The Rub:

  • 1/4 cup ancho chile powder

  • 1/4 cup finely ground espresso-roast coffee beans

  • 2 tablespoons sweet paprika

  • 2 tablespoons dark brown sugar

  • 1 tablespoon dry mustard

  • 1 tablespoon salt

  • 1 tablespoon freshly ground black pepper

  • 1 tablespoon dried oregano

  • 1 tablespoon ground coriander

  • 2 teaspoons ground ginger

  • 2 teaspoons chile de arbol powder

  • Combine all the ingredients in a bowl or a jar with a tight-fitting lid and mix well.

Note: The rub keeps well for months, stored at room temperature in a jar with a tight-fitting lid.

The Salsa:

  • 1/4 cup red wine vinegar

  • 1/4 cup olive oil

  • 2 teaspoons chipotle puree

  • 3 ripe large tomatoes, diced

  • 1 small red onion, halved and thinly sliced

  • 1 serrano chile, seeded and finely chopped

  • 1/4 cup chopped fresh cilantro leaves

  • 2 teaspoons honey

  • Salt and freshly ground black pepper

Whisk together the vinegar, oil and chipotle puree in a medium bowl. Add the remaining ingredients and toss to combine. Season to taste with salt and pepper.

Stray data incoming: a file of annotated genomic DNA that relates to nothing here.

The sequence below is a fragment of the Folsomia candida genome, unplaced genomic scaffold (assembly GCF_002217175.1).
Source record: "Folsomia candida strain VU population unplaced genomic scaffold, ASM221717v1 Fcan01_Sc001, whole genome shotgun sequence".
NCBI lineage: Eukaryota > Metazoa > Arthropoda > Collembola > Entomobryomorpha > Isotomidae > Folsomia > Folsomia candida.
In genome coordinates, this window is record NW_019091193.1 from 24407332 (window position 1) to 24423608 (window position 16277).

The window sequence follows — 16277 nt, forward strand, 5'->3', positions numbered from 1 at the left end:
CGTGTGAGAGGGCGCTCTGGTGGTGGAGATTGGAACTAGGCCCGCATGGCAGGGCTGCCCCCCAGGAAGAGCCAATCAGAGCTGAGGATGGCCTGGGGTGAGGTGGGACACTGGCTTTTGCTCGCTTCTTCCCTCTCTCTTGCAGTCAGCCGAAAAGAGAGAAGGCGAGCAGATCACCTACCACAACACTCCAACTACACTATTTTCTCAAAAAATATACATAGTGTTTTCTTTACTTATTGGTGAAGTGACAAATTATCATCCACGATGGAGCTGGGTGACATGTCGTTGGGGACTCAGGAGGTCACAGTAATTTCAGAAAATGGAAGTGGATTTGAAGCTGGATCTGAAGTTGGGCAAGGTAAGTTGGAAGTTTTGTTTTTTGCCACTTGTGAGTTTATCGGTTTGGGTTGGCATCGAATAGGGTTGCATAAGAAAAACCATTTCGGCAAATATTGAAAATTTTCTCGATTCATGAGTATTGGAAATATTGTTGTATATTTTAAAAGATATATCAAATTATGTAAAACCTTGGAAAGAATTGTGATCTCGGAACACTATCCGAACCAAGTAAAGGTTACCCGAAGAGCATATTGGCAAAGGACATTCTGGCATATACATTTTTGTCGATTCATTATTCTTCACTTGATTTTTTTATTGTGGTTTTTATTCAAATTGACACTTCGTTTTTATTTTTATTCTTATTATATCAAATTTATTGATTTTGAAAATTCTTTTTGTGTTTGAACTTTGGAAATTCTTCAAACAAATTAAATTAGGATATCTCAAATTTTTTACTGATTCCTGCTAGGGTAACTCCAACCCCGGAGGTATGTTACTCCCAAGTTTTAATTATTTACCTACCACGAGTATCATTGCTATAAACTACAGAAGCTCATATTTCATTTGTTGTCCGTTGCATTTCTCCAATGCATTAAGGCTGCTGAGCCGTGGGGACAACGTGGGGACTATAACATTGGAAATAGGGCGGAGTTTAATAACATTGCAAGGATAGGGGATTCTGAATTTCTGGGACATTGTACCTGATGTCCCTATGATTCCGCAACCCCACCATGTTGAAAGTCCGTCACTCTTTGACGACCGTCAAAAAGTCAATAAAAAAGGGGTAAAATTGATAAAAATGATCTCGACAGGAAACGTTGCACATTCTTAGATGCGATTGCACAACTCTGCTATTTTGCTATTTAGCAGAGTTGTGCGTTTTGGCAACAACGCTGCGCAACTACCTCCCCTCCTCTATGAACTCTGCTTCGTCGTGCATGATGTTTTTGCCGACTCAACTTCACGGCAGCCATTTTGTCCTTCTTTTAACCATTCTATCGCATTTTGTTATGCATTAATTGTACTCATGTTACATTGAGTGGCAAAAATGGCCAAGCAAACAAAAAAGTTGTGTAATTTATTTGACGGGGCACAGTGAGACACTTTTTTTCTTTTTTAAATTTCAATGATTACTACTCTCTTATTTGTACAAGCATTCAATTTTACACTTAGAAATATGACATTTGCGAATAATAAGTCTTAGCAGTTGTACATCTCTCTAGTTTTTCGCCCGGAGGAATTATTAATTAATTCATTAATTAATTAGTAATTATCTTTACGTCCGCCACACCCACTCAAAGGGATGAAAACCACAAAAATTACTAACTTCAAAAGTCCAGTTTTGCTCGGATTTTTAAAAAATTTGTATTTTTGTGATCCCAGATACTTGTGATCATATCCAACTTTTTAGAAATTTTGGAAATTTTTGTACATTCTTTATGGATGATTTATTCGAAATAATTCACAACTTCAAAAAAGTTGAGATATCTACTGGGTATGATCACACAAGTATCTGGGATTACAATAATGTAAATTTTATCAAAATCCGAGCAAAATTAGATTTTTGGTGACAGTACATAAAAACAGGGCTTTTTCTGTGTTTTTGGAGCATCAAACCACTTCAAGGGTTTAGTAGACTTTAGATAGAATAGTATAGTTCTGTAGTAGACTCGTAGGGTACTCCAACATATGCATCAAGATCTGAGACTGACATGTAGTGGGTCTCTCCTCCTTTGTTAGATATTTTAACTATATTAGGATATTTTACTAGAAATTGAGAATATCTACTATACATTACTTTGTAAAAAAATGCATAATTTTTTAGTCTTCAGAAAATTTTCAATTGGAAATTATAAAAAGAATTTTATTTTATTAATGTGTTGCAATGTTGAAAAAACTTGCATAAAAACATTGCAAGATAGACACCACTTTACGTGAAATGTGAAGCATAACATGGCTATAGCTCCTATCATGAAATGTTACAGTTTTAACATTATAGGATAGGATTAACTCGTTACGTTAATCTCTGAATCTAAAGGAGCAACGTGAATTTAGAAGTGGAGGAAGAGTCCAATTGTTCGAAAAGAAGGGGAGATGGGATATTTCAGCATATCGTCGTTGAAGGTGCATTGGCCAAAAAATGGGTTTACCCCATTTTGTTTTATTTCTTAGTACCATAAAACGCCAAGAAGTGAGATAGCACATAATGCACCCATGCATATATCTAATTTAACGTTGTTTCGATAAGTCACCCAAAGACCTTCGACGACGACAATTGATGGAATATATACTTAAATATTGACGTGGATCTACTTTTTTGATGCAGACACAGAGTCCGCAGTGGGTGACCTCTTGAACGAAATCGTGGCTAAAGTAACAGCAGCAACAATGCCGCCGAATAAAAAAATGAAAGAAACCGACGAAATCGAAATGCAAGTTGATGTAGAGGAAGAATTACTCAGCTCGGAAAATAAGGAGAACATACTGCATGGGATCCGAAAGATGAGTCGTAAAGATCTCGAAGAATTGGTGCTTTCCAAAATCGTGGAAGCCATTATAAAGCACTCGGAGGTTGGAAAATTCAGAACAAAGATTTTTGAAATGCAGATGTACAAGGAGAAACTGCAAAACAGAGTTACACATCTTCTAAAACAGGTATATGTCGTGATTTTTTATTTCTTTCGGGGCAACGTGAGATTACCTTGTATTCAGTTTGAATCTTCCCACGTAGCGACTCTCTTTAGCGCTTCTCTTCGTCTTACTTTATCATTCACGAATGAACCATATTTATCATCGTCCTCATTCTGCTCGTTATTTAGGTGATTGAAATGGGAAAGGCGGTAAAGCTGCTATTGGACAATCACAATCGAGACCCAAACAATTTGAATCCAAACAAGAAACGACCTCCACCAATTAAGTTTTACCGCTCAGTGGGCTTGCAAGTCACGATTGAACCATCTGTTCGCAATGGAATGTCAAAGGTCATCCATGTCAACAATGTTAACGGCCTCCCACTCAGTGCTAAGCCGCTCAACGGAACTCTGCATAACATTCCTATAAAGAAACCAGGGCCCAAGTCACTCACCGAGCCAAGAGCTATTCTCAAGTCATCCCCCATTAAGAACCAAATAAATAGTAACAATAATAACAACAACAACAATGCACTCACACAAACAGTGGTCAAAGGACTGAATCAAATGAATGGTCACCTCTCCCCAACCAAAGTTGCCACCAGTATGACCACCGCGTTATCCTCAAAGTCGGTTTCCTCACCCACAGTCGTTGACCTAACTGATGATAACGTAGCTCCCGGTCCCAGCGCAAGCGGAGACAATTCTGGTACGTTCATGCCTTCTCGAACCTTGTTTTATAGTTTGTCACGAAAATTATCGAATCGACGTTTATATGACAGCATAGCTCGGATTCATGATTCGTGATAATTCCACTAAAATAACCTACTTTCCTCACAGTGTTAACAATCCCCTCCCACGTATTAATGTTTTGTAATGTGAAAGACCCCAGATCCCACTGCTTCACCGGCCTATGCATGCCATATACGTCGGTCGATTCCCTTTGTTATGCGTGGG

Note: The relish can be made a few hours in advance, covered, and kept refrigerated. Bring to room temperature before using.

The Steaks:

  • 2 (24-ounce) bone-in or (20-ounce) boneless ribeye steaks, cut 2 inches thick

  • Salt and coarsely ground black pepper

Heat your grill to high.

Season the steaks with salt and pepper. Rub 2 tablespoons of the coffee rub onto one side of each steak. Grill the steaks rub side down, until lightly charred and crusty, 4 to 5 minutes. Turn the steaks over, reduce the heat to medium or move to a cooler part of the grill, close the grill hood, and grill until medium-rare, 8 to 10 minutes more.

Remove the steaks from the grill and let rest for 5 minutes.

Cut the steaks into 1-inch-thick slices and serve immediately, topped with tomato salsa.

Yield: 4 servings; can be doubled for 6 to 8 (no need to double the rub)

Heat Scale: Medium